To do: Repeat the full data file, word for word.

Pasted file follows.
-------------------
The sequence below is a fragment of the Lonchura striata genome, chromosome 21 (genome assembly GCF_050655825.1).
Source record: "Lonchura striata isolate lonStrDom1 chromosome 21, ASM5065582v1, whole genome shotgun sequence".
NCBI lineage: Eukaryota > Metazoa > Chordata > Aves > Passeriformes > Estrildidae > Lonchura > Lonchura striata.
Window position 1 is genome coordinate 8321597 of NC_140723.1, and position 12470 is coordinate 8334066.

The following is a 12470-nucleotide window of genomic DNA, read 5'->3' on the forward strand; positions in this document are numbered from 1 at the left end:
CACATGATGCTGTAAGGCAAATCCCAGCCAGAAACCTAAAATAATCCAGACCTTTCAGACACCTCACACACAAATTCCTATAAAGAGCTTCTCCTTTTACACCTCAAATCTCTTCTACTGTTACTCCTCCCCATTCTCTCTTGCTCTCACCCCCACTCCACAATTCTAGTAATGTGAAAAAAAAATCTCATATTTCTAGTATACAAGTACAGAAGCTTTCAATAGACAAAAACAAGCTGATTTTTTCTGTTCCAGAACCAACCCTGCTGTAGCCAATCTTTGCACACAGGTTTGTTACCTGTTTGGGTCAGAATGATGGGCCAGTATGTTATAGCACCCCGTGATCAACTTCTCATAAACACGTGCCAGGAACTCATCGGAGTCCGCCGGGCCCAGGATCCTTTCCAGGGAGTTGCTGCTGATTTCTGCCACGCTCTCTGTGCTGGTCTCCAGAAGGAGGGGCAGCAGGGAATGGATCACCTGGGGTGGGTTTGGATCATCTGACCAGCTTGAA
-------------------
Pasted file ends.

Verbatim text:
The sequence below is a fragment of the Lonchura striata genome, chromosome 21 (genome assembly GCF_050655825.1).
Source record: "Lonchura striata isolate lonStrDom1 chromosome 21, ASM5065582v1, whole genome shotgun sequence".
NCBI lineage: Eukaryota > Metazoa > Chordata > Aves > Passeriformes > Estrildidae > Lonchura > Lonchura striata.
Window position 1 is genome coordinate 8321597 of NC_140723.1, and position 12470 is coordinate 8334066.

The following is a 12470-nucleotide window of genomic DNA, read 5'->3' on the forward strand; positions in this document are numbered from 1 at the left end:
CACATGATGCTGTAAGGCAAATCCCAGCCAGAAACCTAAAATAATCCAGACCTTTCAGACACCTCACACACAAATTCCTATAAAGAGCTTCTCCTTTTACACCTCAAATCTCTTCTACTGTTACTCCTCCCCATTCTCTCTTGCTCTCACCCCCACTCCACAATTCTAGTAATGTGAAAAAAAAATCTCATATTTCTAGTATACAAGTACAGAAGCTTTCAATAGACAAAAACAAGCTGATTTTTTCTGTTCCAGAACCAACCCTGCTGTAGCCAATCTTTGCACACAGGTTTGTTACCTGTTTGGGTCAGAATGATGGGCCAGTATGTTATAGCACCCCGTGATCAACTTCTCATAAACACGTGCCAGGAACTCATCGGAGTCCGCCGGGCCCAGGATCCTTTCCAGGGAGTTGCTGCTGATTTCTGCCACGCTCTCTGTGCTGGTCTCCAGAAGGAGGGGCAGCAGGGAATGGATCACCTGGGGTGGGTTTGGATCATCTGACCAGCTTGAA